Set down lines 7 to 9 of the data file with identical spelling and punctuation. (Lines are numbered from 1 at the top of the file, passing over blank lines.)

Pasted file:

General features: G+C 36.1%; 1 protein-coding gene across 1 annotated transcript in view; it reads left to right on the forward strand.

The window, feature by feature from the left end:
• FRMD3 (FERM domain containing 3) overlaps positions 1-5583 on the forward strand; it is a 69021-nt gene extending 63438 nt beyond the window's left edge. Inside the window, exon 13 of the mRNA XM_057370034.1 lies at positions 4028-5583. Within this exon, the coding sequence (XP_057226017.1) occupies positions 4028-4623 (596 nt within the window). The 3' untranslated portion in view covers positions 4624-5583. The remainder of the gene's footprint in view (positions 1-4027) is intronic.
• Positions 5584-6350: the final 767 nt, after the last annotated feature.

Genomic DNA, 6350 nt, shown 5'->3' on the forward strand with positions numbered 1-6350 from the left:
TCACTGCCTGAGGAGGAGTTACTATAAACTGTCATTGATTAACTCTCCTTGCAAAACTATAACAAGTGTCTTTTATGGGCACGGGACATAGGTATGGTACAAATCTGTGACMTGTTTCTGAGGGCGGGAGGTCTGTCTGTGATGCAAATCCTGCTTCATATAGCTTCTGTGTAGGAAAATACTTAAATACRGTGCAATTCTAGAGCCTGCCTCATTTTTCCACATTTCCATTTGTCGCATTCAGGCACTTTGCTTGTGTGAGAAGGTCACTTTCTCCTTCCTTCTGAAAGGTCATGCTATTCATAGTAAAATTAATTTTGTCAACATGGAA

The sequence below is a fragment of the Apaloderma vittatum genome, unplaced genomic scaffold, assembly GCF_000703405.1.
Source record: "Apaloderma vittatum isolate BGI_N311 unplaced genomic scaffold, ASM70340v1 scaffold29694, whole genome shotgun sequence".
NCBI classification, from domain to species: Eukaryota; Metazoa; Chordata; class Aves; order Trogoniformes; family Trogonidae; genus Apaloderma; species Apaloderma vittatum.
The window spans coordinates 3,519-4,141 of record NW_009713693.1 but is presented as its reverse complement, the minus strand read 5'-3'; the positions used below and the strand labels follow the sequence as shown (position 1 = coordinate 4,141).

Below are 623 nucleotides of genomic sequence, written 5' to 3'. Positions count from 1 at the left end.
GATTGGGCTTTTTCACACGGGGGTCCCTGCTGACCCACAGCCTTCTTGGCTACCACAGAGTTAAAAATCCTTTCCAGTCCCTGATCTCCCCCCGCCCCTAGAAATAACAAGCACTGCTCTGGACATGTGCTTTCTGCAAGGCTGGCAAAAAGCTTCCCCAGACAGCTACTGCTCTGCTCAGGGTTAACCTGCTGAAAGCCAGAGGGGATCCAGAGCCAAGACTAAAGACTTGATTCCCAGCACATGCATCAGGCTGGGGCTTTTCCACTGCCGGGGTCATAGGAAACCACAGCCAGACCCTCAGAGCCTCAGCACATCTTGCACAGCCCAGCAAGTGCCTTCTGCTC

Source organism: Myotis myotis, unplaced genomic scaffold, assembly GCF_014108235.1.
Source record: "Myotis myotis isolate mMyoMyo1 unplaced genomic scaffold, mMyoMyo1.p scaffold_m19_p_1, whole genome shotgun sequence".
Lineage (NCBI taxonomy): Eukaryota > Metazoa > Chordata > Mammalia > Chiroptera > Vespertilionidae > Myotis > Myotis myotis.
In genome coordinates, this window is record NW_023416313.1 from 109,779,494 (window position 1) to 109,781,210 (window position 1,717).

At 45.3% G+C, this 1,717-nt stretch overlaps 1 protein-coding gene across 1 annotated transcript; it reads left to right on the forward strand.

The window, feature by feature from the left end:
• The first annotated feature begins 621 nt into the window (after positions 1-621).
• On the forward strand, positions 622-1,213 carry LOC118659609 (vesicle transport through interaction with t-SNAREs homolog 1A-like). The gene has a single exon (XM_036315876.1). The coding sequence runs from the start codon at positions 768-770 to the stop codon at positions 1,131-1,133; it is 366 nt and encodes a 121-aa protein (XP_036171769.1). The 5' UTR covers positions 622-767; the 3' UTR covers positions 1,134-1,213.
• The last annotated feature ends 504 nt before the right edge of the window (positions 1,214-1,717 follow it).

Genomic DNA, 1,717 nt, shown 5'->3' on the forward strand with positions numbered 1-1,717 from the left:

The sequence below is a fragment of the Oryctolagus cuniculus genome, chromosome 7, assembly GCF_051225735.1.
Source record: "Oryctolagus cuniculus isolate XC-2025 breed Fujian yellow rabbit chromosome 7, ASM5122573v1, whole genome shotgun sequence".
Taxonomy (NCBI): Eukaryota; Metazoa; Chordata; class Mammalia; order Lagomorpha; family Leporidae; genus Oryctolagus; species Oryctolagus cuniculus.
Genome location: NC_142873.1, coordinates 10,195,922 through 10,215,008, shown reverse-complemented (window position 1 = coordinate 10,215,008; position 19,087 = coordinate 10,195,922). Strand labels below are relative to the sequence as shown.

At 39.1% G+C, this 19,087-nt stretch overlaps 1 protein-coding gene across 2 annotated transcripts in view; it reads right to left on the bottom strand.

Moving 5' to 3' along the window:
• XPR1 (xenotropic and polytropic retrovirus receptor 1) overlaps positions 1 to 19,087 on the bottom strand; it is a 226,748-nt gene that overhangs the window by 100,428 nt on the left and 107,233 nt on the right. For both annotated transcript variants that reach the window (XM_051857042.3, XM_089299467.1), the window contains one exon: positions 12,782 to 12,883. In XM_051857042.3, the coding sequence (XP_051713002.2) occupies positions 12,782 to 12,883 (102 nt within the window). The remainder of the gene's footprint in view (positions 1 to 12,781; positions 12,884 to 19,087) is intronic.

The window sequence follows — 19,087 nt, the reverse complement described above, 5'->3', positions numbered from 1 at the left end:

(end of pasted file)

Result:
The sequence below is a fragment of the Apaloderma vittatum genome, unplaced genomic scaffold, assembly GCF_000703405.1.
Source record: "Apaloderma vittatum isolate BGI_N311 unplaced genomic scaffold, ASM70340v1 scaffold29694, whole genome shotgun sequence".
NCBI classification, from domain to species: Eukaryota; Metazoa; Chordata; class Aves; order Trogoniformes; family Trogonidae; genus Apaloderma; species Apaloderma vittatum.